3. Ashley Lathrop says:

    I loved this film. I found it to be fascinating and loved seeing Rowan thrive in a different atmosphere. In our society, biomedical medicine would classify this child as autistic and suggest a number of therapies, both physical and mental along with support for the parents. I do think there are therapeutic activities such as horseback riding to help with certain diseases and illnesses (there is one in Lansing called Beekman Therapeutic Riding Center). However, these centers are not mainstream and not many people know about them. Medicine here in the USA is a lot different. Alternative medicine like Rowan received is less used here because of the influx of medications pushed to treat the issues and not the condition. Shamans use chanting and praying to heal the body whereas doctors (not all of them but just using this for arguments sake) use medications and maybe additional or alternative medicine like physical therapy. I think healers like Shamans in Mongolia are absolutely credible. Treatment is only credible if it works. Who’s to say that these practices are any less credible than medications? I believe that if the person who is being treated believes in the treatment and feels that it works, than that’s all that really matters. To me, I’d rather have something that will cure my ailments and improve the health of my body, my mind and spirit

  4. Krystn Hartner says:

    This film was excellent and I enjoyed watching it and seeing Rowan have positive interactions with the horses. Animals are used all the time as an emotional support for some people, so using horses to help Rowan with autism seems like a good approach to at least make him feel more comfortable. Being in nature and experiencing the world outside of the hospital can help take patients minds off the disease/illness they have and let them enjoy life outside. From a biomedical approach, doctors do try and make you comfortable and help with the emotional state. However, I do believe their main goal is to treat the disease with surgeries, medicine, etc. In the film, it showed that the doctors did not help Rowan as much and that they were focused on what was wrong and curable than his emotions. Doctors cure but so do shamans as stated in the film. Shamans do not fully treat the disease at hand but they do help a good majority with the emotions and anxiety. For Rowan, the shamans and horses helped him feel more comfortable and give him a good environment to have treatment in. Both doctors and shamans help treat these patients, but with different approaches.

  5. Krystn Hartner says:

    This film was excellent and I enjoyed watching it and seeing Rowan have positive interactions with the horses. Animals are used all the time as an emotional support for some people, so using horses to help Rowan with autism seems like a good approach to at least make him feel more comfortable. Being in nature and experiencing the world outside of the hospital can help take patients minds off the disease/illness they have and let them enjoy life outside. From a biomedical approach, doctors do try and make you comfortable and help with the emotional state. However, I do believe their main goal is to treat the disease with surgeries, medicine, etc. In the film, it showed that the doctors did not help Rowan as much and that they were focused on what was wrong and curable than his emotions. Doctors cure but so do shamans as stated in the film. Shamans do not fully treat the disease at hand but they do help a good majority with the emotions and anxiety. For Rowan, the shamans and horses helped him feel more comfortable and give him a good environment to have treatment in. Both doctors and shamans help treat these patients, but with different approaches.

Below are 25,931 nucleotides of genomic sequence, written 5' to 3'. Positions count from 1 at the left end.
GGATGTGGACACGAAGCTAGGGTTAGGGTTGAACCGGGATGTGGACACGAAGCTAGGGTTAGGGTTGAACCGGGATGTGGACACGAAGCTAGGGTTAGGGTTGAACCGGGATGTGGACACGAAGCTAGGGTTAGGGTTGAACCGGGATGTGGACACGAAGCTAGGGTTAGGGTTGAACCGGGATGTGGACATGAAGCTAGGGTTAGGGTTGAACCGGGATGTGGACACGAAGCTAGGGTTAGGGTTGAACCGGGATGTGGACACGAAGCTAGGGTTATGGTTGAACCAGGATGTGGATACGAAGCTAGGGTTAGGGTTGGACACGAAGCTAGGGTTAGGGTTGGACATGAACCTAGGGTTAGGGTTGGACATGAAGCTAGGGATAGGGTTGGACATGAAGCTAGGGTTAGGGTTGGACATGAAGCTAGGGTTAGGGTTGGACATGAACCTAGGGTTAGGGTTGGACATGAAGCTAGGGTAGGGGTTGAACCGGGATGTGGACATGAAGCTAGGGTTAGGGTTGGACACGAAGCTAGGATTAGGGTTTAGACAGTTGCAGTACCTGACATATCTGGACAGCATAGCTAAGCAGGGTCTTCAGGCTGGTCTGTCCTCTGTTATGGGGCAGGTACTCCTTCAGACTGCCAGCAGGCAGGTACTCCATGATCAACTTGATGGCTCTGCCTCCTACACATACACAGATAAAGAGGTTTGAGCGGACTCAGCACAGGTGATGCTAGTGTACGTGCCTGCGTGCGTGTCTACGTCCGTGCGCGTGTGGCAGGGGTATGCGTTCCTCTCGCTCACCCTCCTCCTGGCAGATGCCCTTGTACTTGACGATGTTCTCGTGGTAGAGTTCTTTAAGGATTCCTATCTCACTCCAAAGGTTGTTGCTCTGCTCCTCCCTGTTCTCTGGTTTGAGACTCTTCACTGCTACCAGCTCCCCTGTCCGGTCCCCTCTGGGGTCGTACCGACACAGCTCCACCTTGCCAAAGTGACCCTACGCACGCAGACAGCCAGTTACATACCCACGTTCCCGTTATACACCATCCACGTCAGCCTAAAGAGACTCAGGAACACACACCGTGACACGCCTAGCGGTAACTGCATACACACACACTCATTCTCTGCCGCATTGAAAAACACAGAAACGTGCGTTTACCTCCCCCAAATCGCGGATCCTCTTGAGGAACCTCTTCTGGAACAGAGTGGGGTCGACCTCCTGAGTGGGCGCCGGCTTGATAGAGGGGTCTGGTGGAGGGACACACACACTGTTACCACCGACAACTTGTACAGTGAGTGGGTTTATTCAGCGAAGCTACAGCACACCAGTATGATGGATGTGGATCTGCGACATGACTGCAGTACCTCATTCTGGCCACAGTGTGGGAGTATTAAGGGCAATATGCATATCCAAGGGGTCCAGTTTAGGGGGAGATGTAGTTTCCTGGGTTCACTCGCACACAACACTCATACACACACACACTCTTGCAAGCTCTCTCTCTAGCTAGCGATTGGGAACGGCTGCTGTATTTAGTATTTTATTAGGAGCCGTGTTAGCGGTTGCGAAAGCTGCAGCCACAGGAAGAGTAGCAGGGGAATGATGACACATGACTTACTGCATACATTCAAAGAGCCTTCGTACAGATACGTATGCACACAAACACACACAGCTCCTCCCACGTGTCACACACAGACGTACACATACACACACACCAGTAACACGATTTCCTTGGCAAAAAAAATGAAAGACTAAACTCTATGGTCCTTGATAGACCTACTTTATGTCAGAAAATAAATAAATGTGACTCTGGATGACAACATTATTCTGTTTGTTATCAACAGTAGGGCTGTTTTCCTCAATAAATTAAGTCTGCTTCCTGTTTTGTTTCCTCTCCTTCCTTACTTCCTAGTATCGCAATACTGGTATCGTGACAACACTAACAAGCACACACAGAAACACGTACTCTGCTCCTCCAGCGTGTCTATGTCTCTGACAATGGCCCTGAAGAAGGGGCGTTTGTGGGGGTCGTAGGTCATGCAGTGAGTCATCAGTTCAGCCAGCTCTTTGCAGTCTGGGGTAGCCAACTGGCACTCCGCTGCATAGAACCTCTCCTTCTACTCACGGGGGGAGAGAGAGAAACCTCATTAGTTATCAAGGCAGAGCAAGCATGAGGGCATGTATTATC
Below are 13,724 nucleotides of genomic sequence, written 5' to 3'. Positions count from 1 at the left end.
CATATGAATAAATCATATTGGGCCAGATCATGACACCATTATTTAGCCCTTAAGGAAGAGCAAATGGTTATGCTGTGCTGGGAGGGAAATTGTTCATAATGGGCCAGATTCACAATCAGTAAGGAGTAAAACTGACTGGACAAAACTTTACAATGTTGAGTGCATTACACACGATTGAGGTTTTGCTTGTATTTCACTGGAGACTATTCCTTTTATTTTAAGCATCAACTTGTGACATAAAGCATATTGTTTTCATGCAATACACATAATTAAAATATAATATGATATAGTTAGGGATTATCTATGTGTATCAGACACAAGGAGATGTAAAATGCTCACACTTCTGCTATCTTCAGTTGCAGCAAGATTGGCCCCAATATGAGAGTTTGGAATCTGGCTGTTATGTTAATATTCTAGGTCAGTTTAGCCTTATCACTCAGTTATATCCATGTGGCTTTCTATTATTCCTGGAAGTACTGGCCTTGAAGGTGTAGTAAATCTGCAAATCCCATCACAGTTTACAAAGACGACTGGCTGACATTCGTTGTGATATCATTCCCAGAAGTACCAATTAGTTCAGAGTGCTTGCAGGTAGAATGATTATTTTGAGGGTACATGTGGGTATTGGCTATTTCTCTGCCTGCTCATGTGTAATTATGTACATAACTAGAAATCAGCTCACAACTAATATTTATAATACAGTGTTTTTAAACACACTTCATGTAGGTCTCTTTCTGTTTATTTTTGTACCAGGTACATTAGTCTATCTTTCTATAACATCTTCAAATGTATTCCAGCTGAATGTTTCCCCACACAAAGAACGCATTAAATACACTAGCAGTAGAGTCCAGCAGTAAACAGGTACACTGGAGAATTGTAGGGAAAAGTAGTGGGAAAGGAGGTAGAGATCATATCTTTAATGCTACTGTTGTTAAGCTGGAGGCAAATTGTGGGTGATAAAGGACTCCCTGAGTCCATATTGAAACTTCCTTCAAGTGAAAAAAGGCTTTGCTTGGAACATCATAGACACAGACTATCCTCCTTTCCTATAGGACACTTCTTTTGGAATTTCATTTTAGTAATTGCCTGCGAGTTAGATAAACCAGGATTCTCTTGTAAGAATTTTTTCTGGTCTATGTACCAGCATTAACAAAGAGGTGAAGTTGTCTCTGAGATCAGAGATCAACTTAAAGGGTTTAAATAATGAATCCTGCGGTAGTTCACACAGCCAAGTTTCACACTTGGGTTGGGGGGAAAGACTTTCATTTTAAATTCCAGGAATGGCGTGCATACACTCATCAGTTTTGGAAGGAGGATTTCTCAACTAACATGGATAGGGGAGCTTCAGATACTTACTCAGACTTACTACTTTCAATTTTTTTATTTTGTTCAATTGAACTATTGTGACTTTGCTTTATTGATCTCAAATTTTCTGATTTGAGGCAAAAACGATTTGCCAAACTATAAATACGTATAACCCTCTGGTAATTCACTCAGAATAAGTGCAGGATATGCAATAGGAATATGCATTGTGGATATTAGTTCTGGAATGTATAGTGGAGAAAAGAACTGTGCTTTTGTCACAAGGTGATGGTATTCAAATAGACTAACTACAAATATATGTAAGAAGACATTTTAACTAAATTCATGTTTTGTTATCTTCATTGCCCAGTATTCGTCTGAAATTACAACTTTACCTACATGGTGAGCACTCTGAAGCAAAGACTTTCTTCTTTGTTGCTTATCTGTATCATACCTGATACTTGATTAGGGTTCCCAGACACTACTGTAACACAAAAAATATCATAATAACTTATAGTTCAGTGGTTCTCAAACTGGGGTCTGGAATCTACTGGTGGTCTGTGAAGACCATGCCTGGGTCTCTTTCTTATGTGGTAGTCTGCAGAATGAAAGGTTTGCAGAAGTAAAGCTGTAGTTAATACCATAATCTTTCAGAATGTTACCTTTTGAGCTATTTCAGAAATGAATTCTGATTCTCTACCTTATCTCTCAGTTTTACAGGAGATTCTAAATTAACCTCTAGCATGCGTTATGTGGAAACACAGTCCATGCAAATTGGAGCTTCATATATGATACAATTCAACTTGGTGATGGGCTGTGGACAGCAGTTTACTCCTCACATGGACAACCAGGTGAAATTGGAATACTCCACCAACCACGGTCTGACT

6. Lindsey Green says:

    I personally loved this film. Watching Rowan in different environments really got me thinking how the mind works. The horses and horseback riding to Rowan is a kind of therapy I think. Animals of all species are used and proven to benefit health care. Dogs for example are brought into nursing homes, hospitals, etc. to patients and almost immediately are joyful. Horses can be used in therapeutic riding for all kinds of disabilities and ailments. In the U.S. Shamans remind me of meditation or a type of yoga. It’s relaxing, soulful, and spiritual. Shamans take a spiritual rout in treating their patients by bringing in sprits to take out the bad that has been brought upon an individual. On a biological note, doctors are meant to treat and care for patients. In the film Shamans do the same. I believe the Shamans in Mongolia are absolutely credible. They might not fully cure with medicines and prescriptions but with spirits and remedies. I think it depends on your belief system if you are willing to let either a doctor or a Shaman cure you. Both are credible and successful in their own way, but like I said, it is all about the belief system.